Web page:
The October 2005 Edition of Street Spirit

A publication of the American Friends Service Committee


National AFSC AFSC Economic Justice BOSS Website



In this issue:

The Aristocracy and the Disaster

In Katrina's Wake, Oakland Batters Homeless

A Perfect Storm of Racism

Katrina: Ongoing Human Disaster

FCNL Speaks Out on Katrina

Kerry's Kids: Health Care for Poor Children

Fresh Start Gives Kindness Awards

The Dying Gift of Sharon Ostman

A 500-Year-Old War on the Poor

37 Million Live in Poverty in US

Julia Vinograd: Poet Laureate of Berkeley Streets

Innovative Plans for Homeless Housing

Disabled Woman on a Long Road Back Home

Photographer's Eye for the Dignity of People

Poor Leonard On Prejudice

The Flower Lady

October Poetry of the Streets


September 2005

August 2005

July 2005

June 2005

May 2005

April 2005

March 2005

February 2005

Street Spirit is published by American Friends Service Committee.

All works are copyrighted by the authors.

The views expressed in Street Spirit are those of the individual authors alone, and not necessarily that of the American Friends Service Committee.

October Poetry of the Streets

The Old Lady on the Street
by Michael Creedon

She sits there smoking on the straightened street
and holds out a "sparechange" gnarled hand.
Her angry red leather face offers no gratitude when
someone gives her a quarter, and
her legs are twisted under her.
Her filthy sweater can't give much warmth,
in summer she must boil. Her skin is warped
and wrinkled. Her eyes flare wrath. But she accepts
what fate has done to her. She smells of rancid fat
and she dares you to approach her
just as she dares you to pass her by.

Has she any children, any family? She looks about 85.
Chain smokes. Does anyone care? Where are
"The Agencies?" I'm sorry this has happened to you.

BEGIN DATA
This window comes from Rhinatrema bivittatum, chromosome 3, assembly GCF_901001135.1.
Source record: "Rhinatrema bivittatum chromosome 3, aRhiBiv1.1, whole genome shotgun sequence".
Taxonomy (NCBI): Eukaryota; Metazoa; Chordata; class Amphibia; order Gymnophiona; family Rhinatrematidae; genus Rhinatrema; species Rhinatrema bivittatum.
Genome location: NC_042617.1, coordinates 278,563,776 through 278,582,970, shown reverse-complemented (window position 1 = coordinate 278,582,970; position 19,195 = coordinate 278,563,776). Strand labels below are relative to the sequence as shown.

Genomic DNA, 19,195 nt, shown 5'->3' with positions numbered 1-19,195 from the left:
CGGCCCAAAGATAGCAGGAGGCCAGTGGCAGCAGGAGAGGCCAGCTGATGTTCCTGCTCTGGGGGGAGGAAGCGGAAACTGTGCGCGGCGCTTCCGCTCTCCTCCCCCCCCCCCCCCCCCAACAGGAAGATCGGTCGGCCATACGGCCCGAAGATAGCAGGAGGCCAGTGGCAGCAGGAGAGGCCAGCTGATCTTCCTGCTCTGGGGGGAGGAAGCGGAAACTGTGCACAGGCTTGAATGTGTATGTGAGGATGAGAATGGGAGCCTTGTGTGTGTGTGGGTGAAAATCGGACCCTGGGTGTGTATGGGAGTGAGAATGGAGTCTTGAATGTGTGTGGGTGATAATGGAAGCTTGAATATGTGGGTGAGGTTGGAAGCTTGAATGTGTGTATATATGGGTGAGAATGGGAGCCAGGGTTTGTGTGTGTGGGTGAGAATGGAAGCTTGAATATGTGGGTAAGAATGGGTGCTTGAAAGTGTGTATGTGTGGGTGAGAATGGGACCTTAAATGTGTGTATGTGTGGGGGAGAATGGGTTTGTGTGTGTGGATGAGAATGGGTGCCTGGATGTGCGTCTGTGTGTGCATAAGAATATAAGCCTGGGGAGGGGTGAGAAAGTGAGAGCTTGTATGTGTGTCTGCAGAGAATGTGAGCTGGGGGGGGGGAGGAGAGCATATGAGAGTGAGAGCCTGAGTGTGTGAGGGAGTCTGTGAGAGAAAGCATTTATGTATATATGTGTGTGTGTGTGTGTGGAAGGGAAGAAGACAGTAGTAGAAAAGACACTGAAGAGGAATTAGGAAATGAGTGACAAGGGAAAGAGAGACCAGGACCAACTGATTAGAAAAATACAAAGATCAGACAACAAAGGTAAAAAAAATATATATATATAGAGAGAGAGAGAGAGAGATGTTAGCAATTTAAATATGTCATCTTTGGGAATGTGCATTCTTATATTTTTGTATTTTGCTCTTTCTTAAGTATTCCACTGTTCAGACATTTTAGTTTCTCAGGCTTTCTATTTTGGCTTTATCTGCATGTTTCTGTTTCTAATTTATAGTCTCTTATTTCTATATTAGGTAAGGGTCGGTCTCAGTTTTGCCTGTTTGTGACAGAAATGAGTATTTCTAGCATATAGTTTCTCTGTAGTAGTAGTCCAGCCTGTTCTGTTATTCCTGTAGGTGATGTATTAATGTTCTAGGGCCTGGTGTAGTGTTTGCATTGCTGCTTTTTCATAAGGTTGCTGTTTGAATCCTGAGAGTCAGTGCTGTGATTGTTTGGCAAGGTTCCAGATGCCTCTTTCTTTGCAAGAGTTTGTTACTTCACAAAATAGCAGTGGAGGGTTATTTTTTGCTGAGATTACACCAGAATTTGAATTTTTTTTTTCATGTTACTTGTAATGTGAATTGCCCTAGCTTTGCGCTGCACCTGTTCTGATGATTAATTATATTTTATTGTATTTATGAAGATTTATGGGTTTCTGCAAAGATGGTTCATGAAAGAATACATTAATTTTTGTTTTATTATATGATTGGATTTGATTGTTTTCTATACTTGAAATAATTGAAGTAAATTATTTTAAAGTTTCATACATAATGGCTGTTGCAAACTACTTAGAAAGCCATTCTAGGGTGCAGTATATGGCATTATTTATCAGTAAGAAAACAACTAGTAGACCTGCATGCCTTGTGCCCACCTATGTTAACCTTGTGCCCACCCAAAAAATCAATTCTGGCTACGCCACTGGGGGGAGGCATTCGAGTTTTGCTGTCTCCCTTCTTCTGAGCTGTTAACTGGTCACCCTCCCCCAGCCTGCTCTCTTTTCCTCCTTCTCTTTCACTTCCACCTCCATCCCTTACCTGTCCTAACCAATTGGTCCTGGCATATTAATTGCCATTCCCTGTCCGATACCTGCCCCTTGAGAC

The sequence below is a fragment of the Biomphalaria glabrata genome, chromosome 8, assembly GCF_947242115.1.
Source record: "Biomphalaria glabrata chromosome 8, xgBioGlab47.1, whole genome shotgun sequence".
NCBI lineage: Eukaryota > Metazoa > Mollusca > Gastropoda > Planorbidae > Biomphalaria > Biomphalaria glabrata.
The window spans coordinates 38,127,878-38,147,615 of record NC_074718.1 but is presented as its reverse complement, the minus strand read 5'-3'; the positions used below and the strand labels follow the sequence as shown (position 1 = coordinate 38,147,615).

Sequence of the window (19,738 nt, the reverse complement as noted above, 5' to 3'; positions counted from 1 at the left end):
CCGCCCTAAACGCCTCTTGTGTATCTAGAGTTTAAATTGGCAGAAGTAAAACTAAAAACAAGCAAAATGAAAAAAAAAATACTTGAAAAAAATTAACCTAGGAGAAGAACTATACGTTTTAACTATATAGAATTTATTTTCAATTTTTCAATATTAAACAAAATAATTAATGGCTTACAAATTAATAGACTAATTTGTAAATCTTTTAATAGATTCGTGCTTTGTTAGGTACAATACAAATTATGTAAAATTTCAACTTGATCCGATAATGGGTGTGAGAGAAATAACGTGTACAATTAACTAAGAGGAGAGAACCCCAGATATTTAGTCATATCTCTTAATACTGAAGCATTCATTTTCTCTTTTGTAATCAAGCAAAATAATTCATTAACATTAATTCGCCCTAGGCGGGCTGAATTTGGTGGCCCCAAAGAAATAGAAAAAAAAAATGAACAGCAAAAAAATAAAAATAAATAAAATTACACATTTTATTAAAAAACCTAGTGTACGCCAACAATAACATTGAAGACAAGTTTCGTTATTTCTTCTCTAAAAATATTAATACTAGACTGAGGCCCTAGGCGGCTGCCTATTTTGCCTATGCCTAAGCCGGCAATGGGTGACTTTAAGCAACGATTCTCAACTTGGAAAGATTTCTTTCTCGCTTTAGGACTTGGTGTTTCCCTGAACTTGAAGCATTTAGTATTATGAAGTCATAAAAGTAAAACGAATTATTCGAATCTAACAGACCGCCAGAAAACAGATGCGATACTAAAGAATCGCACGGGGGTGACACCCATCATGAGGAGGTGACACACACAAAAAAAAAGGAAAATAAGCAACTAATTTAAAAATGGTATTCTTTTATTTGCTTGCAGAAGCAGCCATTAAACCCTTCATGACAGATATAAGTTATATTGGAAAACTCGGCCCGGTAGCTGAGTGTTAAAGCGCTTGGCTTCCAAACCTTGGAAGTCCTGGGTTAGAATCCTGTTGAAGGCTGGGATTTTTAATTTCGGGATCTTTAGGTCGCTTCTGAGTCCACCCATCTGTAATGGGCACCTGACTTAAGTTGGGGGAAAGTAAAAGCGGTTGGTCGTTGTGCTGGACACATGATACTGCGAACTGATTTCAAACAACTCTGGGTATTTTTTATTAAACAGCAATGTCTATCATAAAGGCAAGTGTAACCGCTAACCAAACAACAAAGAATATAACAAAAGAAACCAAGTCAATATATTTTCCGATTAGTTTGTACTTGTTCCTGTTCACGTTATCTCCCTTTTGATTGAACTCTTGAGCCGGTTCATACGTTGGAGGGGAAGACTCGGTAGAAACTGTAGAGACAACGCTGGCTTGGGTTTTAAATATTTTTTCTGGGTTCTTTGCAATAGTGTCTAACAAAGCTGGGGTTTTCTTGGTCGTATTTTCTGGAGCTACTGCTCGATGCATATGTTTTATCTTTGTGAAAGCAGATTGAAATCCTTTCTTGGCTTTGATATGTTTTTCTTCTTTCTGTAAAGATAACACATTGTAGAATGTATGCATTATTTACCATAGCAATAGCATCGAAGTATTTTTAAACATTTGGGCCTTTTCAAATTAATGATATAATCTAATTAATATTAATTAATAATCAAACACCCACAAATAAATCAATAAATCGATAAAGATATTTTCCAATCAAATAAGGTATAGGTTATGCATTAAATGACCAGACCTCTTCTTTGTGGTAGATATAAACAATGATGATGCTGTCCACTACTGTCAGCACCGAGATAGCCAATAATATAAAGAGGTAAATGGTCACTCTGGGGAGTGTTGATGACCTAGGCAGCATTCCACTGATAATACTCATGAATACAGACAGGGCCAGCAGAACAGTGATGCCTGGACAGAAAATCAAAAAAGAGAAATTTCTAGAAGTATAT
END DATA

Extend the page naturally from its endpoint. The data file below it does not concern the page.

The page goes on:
Who will wash your clotted stringy hair?
Who will lovingly bathe burnt broken skin?
Who will apply the Cleopatra creams, salves to the
sores where it must hurt so much just to be?
I wish I had more than a dollar to spare and I wasn't
afraid of you -- for you could be my mother too.

Street People
by Michael Creedon

The homeless come and the homeless go
but it don't mean shit on the Avenue.
The ones that stay, stay a long, long while
I wonder what that does for God's big smile.
I have my friends there I talk to
And I miss them when they're desaperacido
I buy my monthly Street Spirits
and hand out some change when I have some.

I'm nobody special.
What I can't see is how I'd stand the discomfort
and general misery.
I'm grateful for what I've got. I wish
it was more; it's not a lot.
But I do know this --
when a man or woman holds out their hand
they sure aren't doing it to grandstand.

Oh Lord -- The Curb
by Holman Monell

Oh Lord, the curb's no pillow for thy child
who maketh thy servant feel guilt -- seeing how some are given more than others --
mild or harsh, weak or strong -- thy Being
is ignored, thy love debased, wisdom neglected
as we rush pell mell for goods
worldly in nature; meanwhile His Dome
over His creation cracks: we see. We should.
How light leaks in despite our blind ease:
the thunder of the angels -- if you please.

She Has No
by Holman Monell

She has no credit cards, no bank account,
no make-up, fancy clothes, expensive tastes;
she has two teeth, she lost the rest. Instead
of chewing these days, she pastes food like the
wooden teeth of George the first, with pain.
"Not much to brush--" she says with tears
she wipes away, embarrassed by her poverty.
She will survive, though every night she
wears her pride with grace. A dirty blanket is
her cloak of state; and a bent spoon
her sceptered hope.

The Bitter Side of Flatbroke
by Mary Meriam

Some people lead an easy life, from birth
to death, connected, pampered, lucky, rich,
convinced that smiling fate defines their worth,
quite safe and snug and settled in their niche.
I wonder why I can't be one of them.
If I had money, I'd have time to write
and read and socialize with any femme
or butch or in-between who came in sight.
Or spend my time alone or take a trip.
Then I could call my life a life and not
this constant jungle fight to get a sip
of water, find a place to rest, too hot,
too cold, too worried, hungry, lost, alone.
Perhaps someone will throw this dog a bone.

by Michael Creedon

The napalm babies of the Vietnam War
Their fathers scrub and swab the floor, or
extend a shaky hand on the Avenue, with
a sign that reads, "Vet will work for food."

I studied reading, writing, and 'rithmetic
and didn't learn much
'cept once in awhile, a cloudy night
when the moon was obscured
and I heard the Valkyries fight.

I was born in a farming town